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Why evolution matters in advertising

38-39-comm 90-Xpert Luxury.pdf - Adobe Reader

Ahmad Abu Zannad, strategic planning director at Leo Burnett Saudi Arabia, says advertisers should look into evolutionary psychology

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July 19, 2012 12:00 by



It goes without saying that good advertising is based on key human insights. But to get these, it is crucial to first understand how people are expected to “process” your advertising messages, and the most effective tool to achieve that is the “Elaboration Likelihood Model” (ELM), according to which two factors should be taken into consid­eration: people’s ability and people’s motivation to process an advertising message. Without these two elements, people end up using the “periph­eral route”, being impulsive and processing the information in an intuitive manner, through a set of cues they find evocative. With them, people use the “central route”, thinking more logically and focusing more on information related to the product and/or brand functional attributes.

The tool – known as the Means-End-Chain theory (MEC) – used to identify insights for the central route, has proven to be extremely suffi­cient and effective. However, we’re yet to find an effective tool for the peripheral route.

Interestingly, the basis of ELM is very simi­lar to what psychologists refer to as the “dual process theory”, which states that information is processed through one of two brain systems: S1 (an evolutionary old system, intuitive and instinctive) and/or S2 (an evolutionary recent system, more logic-based, rational, reflective and conscious). When people are using the evolutionary old part of their brain, they go on the “peripheral route”; what would then constitute an evocative cue for them to process our advertising messages? According to [communication academic] Patrick Vyncke, the answer is in evolutionary psychology (EP). Just as evolutionary biology explains how our organic parts have specific functions based on adaptations through the process of natural selec­tion, EP explains how certain human behaviors were shaped as a result of similar adaptations. Understanding these should have an immense effect on advertising research, especially on how to identify cues that evoke the peripheral route of advertising processing.

In his book Spent: Sex, Evolution and Consumer Behavior, evolutionary psychologist Geoffery Miller links cues that people find evoking in advertising to those in human nature, which he calls “fitness cues”: features within our environment that can increase our “fitness opportunities” – our chances of survival and/or reproduction – and that instinct entices us to look for. In advertising, this would translate into identifying cues in messages that play on people’s instinctive needs. For reproduc­tion: one’s ability to attract mates, such as the large, symmetrical, colorful, costly, awkward, high-maintenance, hard-to-fake fitness indicator of the peacock tail and the also large, symmetrical, colorful, costly, awkward, and high-maintenance Hummer H1 in today’s culture. For survival: one’s ability to deter rivals, mainly big horns and/or loud viscous roars in nature and today’s mostly social, financial and emotional rivalry, such as the number of friends on Facebook, an expensive watch, etcetera.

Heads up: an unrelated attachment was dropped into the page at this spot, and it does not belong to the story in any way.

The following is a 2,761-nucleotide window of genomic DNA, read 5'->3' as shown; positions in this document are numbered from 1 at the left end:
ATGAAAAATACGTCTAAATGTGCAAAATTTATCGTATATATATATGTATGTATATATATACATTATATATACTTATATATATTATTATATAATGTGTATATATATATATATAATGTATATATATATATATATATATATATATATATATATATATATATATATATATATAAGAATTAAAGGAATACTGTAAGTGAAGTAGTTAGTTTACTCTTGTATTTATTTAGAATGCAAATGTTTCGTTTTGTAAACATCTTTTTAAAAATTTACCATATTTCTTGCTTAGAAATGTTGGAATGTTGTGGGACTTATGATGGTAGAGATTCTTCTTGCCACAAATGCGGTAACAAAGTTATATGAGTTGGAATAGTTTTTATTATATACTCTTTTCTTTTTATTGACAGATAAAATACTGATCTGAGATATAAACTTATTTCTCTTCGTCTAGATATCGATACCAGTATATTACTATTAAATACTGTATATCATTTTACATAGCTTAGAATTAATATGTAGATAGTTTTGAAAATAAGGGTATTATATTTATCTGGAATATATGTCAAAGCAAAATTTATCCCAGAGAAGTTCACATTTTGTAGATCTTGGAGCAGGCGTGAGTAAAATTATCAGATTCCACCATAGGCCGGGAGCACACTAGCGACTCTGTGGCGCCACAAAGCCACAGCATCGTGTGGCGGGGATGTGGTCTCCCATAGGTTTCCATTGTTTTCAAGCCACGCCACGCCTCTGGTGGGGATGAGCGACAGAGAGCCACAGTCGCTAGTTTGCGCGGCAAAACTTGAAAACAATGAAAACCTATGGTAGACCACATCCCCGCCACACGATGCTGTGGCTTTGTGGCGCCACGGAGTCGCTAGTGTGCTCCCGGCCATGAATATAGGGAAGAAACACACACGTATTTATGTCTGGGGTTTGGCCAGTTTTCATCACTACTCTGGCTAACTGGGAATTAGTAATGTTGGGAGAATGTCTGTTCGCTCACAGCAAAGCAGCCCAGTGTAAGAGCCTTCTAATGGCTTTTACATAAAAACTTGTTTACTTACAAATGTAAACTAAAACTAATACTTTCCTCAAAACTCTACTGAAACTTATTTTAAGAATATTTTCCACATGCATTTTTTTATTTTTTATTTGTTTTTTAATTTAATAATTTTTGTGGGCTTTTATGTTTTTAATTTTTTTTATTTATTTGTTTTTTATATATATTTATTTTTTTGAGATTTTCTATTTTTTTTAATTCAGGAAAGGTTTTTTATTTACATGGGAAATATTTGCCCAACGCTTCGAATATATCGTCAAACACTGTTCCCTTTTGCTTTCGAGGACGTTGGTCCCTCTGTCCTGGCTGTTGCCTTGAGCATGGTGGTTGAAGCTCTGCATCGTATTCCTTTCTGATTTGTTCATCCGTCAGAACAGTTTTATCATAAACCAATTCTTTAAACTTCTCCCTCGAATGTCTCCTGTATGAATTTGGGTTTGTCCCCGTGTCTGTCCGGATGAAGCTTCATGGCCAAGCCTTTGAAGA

These instinctive behaviors influence people’s consumption behaviors by giving them a need to send out signals about their own personal traits to other people. Vyncke conducted an experiment on the relationship between ad-likeability and the cues for attractive signals for reproduction, utiliz­ing EP’s theories on what constitutes an attractive mate for both genders (physical strength among males, specific waist-to-hip ratio among females, etc). He altered/manipulated 80 ad sets to make the messages or the images more attractive, inserting or enhancing “fitness cues” in the ads. Based on a before/after approach, results showed that in 90 percent of the cases, EP’s “fitness cues” made the ad more effective.

This is not news in the Middle East where the first application of “fitness cues” in advertising goes back to the Amawi ages in the 7th century. Famous retired flirt poet and singer Al-Dramy had traveled to Meddina where he bumped into an old acquaintance of his selling abayas; this merchant had only black abayas to sell and didn’t know what to do with them, so he asked Al-Dramy to help him out. Al-Dramy went back to poetry to recite two verses, which he asked boys to repeat all across town: “Call upon her: the fine woman in the black abaya, for what has she done to a humble worshipper. He has just gotten ready for his prayers, until she stood there for him at the gate of the temple.” The word spread that Al-Dramy had gone back to poetry because of his lust for some woman wearing a black abaya, and women around town bought out the merchant’s stock. More importantly, the trend was set and expanded to the whole region; up until this day, most women in the Middle East and North Africa wear black abayas.

A black abaya bringing Al-Dramy back from retirement is very similar to “the Axe effect” hav­ing women falling for the guy who is wearing an Axe deodorant. This is exactly the kind of “fitness cues” people look for in advertising nowadays.

Evolutionary psychology is a great tool to deeply understand people’s natural traits and iden­tify relevant insights when consumers lack the motivation and ability to process the advertising message. And this is proof that evolution does matter in advertising.

*First published on Communicate



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